Brad Kaaya             2   Miami                        6'4"  210
DeShone Kizer       2    Notre Dame              6'4"  230
Davis Webb             2    California                   6'3"  227
Chad Kelly               3   Ole Miss                    6'2"  224
Zach Terrell             4   Western Michigan      6'2"  210
Nathan Peterman   5   Pitt                             6'2"  225
C. J. Beathard         6   Iowa                           6'2"  215
Joshua Dobbs         6   Tennessee                 6'3"  210

Mitch Trubisky can stand in the pocket and make a good smart throw, and then take a hit.  What more could we really want?

Table 2.  Where I would draft them:
Nobody till mid first round, then

Mitch Trubisky        1   North Carolina           6'3"  220
Pat Mahomes         1  Texas Tech                6'3"  230
Brad Kaaya            1   Miami                        6'4"  210
DeShone Kizer       2    Notre Dame              6'4"  230
Deshaun Watson    2   Clemson                    6'2" 215
Davis Webb            2    California                   6'3"  227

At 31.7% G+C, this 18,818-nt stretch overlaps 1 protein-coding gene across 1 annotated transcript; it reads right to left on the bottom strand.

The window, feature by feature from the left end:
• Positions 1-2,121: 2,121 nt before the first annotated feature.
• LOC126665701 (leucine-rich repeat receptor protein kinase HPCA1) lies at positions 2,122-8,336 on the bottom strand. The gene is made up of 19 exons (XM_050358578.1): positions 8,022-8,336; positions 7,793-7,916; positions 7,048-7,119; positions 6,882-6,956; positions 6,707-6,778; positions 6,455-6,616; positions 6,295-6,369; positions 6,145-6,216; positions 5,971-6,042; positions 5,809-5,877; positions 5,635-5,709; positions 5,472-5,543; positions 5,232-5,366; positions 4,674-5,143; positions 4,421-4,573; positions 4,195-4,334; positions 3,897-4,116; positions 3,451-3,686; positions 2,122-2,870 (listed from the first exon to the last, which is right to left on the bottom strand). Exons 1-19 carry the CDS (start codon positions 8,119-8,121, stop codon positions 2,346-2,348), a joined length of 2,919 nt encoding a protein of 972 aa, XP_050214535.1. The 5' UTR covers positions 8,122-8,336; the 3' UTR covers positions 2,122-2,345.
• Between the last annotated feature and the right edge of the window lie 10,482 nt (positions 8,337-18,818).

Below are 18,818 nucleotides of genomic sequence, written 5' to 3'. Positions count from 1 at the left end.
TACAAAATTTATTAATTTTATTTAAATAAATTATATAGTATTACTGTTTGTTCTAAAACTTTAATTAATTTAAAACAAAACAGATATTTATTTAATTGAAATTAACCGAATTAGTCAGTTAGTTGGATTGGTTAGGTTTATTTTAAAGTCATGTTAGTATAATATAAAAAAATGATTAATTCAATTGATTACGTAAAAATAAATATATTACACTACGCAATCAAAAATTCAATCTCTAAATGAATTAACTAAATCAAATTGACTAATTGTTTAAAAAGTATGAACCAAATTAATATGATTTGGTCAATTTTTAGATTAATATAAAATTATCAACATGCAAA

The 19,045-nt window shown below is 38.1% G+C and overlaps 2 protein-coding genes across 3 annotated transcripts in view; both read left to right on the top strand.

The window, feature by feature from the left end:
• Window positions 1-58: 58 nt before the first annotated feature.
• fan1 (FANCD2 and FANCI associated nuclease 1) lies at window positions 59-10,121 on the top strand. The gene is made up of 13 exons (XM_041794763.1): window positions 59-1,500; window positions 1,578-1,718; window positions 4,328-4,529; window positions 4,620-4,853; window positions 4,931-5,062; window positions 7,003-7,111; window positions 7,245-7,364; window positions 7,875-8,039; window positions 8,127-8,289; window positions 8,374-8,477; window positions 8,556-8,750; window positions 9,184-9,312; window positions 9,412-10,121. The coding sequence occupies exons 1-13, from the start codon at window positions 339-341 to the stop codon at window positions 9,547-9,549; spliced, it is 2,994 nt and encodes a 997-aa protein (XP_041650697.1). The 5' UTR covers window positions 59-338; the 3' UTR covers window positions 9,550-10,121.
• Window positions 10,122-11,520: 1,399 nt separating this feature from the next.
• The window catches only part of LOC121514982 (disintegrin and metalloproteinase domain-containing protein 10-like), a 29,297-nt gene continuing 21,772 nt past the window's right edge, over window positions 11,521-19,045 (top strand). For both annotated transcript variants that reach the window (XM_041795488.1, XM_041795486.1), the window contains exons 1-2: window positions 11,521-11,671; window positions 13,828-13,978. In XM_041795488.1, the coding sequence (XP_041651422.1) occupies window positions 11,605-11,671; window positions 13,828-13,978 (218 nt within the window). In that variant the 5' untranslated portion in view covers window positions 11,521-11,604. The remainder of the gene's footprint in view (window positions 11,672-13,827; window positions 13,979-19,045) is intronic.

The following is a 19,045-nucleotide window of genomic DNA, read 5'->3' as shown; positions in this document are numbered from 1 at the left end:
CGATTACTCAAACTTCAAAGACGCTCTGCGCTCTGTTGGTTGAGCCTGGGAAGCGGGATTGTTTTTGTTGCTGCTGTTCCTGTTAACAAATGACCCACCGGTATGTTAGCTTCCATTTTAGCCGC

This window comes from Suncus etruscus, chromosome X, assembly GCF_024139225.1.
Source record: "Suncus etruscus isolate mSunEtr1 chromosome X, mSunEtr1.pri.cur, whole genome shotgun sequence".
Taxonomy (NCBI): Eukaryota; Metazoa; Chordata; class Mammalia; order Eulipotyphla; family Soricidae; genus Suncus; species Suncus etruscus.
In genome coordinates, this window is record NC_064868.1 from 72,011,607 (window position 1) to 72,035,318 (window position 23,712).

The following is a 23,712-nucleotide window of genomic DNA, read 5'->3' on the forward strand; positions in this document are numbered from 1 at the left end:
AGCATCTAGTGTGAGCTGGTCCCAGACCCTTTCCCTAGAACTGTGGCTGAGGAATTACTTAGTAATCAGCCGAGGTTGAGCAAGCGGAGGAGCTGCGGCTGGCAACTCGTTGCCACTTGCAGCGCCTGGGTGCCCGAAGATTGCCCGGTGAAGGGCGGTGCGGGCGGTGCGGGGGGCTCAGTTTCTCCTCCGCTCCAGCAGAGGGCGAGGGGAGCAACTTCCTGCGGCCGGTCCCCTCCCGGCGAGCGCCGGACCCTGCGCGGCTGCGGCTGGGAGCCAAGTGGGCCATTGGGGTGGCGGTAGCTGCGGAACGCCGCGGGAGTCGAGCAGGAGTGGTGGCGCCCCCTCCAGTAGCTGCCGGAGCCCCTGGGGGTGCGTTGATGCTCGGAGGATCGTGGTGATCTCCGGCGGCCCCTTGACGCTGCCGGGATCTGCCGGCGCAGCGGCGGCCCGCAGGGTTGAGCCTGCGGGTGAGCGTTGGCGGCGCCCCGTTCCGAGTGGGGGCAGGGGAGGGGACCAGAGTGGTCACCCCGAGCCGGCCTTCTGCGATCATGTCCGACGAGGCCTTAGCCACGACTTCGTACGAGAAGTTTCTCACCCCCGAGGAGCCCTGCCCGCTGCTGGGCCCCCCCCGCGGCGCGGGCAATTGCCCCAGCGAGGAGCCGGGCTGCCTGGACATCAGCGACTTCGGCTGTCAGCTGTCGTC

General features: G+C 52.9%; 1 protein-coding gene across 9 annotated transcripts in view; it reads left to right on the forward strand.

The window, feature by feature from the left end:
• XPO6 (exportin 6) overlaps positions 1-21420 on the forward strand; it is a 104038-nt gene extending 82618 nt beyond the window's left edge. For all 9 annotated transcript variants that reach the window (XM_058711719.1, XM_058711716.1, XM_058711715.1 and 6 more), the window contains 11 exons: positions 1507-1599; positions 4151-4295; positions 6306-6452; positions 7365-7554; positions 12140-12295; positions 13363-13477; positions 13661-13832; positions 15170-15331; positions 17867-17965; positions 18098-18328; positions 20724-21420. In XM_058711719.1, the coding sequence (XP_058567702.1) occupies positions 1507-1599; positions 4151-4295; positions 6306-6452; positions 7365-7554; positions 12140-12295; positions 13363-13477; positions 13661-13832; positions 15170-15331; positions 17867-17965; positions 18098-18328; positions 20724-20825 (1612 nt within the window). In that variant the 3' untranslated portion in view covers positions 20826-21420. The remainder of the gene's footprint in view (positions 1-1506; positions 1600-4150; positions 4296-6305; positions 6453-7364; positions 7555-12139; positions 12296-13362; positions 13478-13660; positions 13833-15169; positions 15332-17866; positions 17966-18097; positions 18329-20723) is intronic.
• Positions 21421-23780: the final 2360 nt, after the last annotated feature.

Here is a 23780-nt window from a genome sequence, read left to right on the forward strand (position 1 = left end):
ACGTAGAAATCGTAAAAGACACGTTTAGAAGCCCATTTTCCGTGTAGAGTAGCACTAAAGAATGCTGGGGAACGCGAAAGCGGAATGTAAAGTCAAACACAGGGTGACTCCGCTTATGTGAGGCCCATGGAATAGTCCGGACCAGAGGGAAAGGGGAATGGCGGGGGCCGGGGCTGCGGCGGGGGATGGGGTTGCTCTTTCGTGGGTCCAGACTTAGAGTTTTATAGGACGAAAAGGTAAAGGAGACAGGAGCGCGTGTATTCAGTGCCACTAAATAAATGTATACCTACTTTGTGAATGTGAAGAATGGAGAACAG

Chad Kelly              3   Ole Miss                    6'2"  224
Zach Terrell            3   Western Michigan      6'2"  210
Joshua Dobbs        3   Tennessee                 6'3"  210
Nathan Peterman   4   Pitt                             6'2"  225
C. J. Beathard        5   Iowa                           6'2"  215

Saturday, November 19, 2016

Browns Draft Haul from the Wentz trade

It's complicated because their were multiple deals.  But basically the Browns gave up Wentz plus a 2017 number 4, and received the following 

Corey Coleman 1 15 WR Baylor
Shon Coleman  3 76 OT Auburn
Cody Kessler 3 93 QB USC
Ricardo Louis 4 114 WR Auburn
Derrick Kindred 3 129 SS TCU
Spencer Drango 4 168 OL Baylor
2017 NFL Draft Pick (from PHILLY) 1 TBD TBD TBD
2017 NFL Draft Pick (from TEN) 2 TBD TBD TBD
2018 NFL Draft Pick (from PHILLY) 3 TBD TBD TBD

Now, a related question is how the two quarterbacks compare.  Wentz is bigger, stronger and has a better arm. But Kessler seems to have a very good football mind and the stats are comparable.  It's early, and Cody hasn't played as much as Carson.  But for what it is worth, by QB rating Cody is currently the 13th best passer in the NFL and Wentz is about number 21.   Nevertheless, many Cleveland fans believe Wentz is a lock for the Hall of Fame, and we need to replace Cody Kessler as quickly as possible.  

Player Team Comp Att Pct Yds Avg TD Int 40+ Sck Rating
Cody Kessler  CLE 119 178 66.9 1,241 7 6 1 4 15 95.7
Carson Wentz PHI 202 311 65 2,121 6.8 9 5 4 19 87.6